Born in Pennsylvania, Lynn spent most of her childhood, especially during math class, daydreaming. The main result that came from honing her imagination skills was brilliantly failing algebra. Today, she still spends an obscene amount of time in her head, only now she writes down all the cool stuff.

With a degree in English Literature, Lynn used college as an excuse to read for four years straight. She lives in the Pocono Mountains with her husband, raising the four most incredible human beings on the planet. She writes young adult novels, both fantasy and contemporary.

Author Links:

Website ~ Facebook ~ Twitter ~ Goodreads ~ Amazon Author Page

FracturedEnergy#243

blitzbanner3

Release Blitz: Into The West by J.A. Campbell

ITW-RB

A Young Adult Time Travel Novel

Into The West

by

J.A. Campbell

Published by Untold Press

 

intothewest

Tina Harker is a typical teenager. She loves hanging with her friends at the mall, buying shoes, and getting manicures. Most of all, she loves horses. Her life is everything she wants until her father drags their family to Arizona. Now she’s living in a virtual ghost town in the middle of the desert, millions of miles from the nearest shopping center.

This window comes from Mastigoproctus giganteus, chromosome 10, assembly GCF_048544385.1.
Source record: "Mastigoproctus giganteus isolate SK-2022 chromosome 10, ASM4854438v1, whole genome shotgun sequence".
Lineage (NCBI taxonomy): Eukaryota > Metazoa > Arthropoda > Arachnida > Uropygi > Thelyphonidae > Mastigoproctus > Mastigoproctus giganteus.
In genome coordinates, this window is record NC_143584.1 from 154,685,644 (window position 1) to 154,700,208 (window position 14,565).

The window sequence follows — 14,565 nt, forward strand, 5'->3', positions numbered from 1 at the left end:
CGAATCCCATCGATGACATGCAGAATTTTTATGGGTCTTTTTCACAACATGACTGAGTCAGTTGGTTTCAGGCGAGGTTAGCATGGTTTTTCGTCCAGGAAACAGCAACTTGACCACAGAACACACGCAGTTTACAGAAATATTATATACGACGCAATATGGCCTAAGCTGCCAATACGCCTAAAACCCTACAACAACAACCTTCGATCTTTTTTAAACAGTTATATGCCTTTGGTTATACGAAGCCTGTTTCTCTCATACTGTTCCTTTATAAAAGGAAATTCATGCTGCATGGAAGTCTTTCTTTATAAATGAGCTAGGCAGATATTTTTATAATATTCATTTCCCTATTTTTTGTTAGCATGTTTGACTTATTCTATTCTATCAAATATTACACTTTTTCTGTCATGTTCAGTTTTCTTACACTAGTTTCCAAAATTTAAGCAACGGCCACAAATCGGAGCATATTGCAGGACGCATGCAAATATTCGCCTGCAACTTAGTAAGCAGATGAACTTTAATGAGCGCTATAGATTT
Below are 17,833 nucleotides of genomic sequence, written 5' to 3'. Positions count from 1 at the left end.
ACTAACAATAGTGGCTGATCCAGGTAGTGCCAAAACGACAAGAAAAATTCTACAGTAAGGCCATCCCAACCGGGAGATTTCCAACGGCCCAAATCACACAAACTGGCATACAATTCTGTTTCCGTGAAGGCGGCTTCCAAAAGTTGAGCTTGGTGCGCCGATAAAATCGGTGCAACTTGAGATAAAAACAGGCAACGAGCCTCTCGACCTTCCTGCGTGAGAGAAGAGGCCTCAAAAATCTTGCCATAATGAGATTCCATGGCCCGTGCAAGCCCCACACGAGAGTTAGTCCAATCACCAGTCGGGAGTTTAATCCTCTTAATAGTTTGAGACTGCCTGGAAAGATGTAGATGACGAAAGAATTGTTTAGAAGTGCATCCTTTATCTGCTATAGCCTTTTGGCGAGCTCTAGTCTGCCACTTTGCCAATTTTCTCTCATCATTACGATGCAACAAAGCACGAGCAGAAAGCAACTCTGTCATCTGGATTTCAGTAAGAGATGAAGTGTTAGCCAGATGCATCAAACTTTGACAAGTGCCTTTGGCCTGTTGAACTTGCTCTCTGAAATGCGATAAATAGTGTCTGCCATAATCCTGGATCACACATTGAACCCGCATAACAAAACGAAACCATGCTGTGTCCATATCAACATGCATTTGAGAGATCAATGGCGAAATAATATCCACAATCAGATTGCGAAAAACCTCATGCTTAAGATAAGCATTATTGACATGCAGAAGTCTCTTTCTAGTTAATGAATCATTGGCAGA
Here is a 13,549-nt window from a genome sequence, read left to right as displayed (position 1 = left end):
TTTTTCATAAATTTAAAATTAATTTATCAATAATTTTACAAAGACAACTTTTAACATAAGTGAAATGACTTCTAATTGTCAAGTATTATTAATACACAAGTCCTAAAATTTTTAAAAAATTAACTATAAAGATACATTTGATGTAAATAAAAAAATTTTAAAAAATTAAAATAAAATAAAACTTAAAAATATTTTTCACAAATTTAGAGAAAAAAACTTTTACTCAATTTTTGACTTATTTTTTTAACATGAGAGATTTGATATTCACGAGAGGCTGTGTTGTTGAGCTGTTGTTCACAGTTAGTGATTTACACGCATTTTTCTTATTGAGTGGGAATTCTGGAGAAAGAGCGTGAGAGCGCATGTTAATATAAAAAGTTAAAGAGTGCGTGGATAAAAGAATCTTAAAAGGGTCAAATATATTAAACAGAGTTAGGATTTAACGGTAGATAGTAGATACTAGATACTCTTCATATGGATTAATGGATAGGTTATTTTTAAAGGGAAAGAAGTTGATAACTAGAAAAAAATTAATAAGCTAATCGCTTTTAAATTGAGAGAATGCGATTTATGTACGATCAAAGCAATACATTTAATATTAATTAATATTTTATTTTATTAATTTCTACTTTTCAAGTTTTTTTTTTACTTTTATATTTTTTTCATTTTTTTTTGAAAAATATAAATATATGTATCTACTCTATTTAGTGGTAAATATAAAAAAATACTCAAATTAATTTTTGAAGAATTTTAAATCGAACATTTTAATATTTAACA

The one small highlight in the dreadful situation is the local ranch. They have a horse Tina can ride anytime she wants. Trying to make the best of her situation, Tina goes on her first cattle drive and gets a lot more adventure than she expected.

Bandits, cattle thieves, and a really cute cowboy are only the beginning as she finds out the ranch she is coming to love is in grave danger. Can Tina find the strength to travel back in time and save the ranch when her very life is on the line? It’s no simple trip to the mall, but with a little help from her cowboy, she might just save the day.

45b61-add-to-goodreads-button31

321c9-buy_now_amazon-png

“Never a good plan to go killing creatures that hang out around magic portals.”Into The West, J.A. Campbell

 

“Nothing is going to happen,” she said when they parted.
 Rowe winked at her. “I know. Good excuse to kiss you.”